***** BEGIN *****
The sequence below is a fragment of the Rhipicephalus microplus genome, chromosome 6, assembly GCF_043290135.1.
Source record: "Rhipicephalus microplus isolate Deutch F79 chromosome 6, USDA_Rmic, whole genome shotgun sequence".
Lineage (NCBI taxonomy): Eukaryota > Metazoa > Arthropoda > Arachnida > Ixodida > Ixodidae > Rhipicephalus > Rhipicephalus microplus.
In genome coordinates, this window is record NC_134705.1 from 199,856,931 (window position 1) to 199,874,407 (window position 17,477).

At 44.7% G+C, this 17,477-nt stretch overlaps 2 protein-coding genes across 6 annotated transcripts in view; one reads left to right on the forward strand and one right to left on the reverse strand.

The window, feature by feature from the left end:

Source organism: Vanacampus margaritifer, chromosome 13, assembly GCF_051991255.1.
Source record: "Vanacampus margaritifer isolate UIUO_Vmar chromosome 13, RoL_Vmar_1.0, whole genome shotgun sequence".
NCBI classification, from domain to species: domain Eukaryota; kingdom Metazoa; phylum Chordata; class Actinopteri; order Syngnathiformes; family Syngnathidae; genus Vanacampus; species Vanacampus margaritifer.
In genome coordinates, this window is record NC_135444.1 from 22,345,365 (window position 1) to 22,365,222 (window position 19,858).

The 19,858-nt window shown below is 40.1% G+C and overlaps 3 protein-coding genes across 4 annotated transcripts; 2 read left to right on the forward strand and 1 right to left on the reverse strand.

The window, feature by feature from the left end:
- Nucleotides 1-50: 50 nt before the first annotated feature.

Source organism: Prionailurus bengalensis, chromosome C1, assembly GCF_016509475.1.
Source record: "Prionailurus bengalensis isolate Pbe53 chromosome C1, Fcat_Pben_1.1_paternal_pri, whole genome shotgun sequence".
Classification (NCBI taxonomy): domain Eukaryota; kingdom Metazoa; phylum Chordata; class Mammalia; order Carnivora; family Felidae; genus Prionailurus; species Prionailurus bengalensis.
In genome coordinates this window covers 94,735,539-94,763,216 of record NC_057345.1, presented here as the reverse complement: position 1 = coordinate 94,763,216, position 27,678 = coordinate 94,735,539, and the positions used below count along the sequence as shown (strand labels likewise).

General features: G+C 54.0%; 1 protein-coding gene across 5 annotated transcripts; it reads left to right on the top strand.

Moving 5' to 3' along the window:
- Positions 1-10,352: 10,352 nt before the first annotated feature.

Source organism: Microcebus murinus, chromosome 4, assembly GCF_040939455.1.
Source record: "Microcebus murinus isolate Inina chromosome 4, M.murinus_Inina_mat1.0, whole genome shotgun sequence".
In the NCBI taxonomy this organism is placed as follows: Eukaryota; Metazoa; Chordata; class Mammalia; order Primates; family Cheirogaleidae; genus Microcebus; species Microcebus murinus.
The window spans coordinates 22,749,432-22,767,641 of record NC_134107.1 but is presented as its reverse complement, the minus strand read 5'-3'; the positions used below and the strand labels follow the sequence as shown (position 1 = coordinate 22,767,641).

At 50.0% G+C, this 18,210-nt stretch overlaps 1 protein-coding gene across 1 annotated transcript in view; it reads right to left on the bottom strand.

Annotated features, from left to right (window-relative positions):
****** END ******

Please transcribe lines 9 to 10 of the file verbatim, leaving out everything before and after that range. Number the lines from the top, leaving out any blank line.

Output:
NCBI classification, from domain to species: domain Eukaryota; kingdom Metazoa; phylum Chordata; class Actinopteri; order Syngnathiformes; family Syngnathidae; genus Vanacampus; species Vanacampus margaritifer.
In genome coordinates, this window is record NC_135444.1 from 22,345,365 (window position 1) to 22,365,222 (window position 19,858).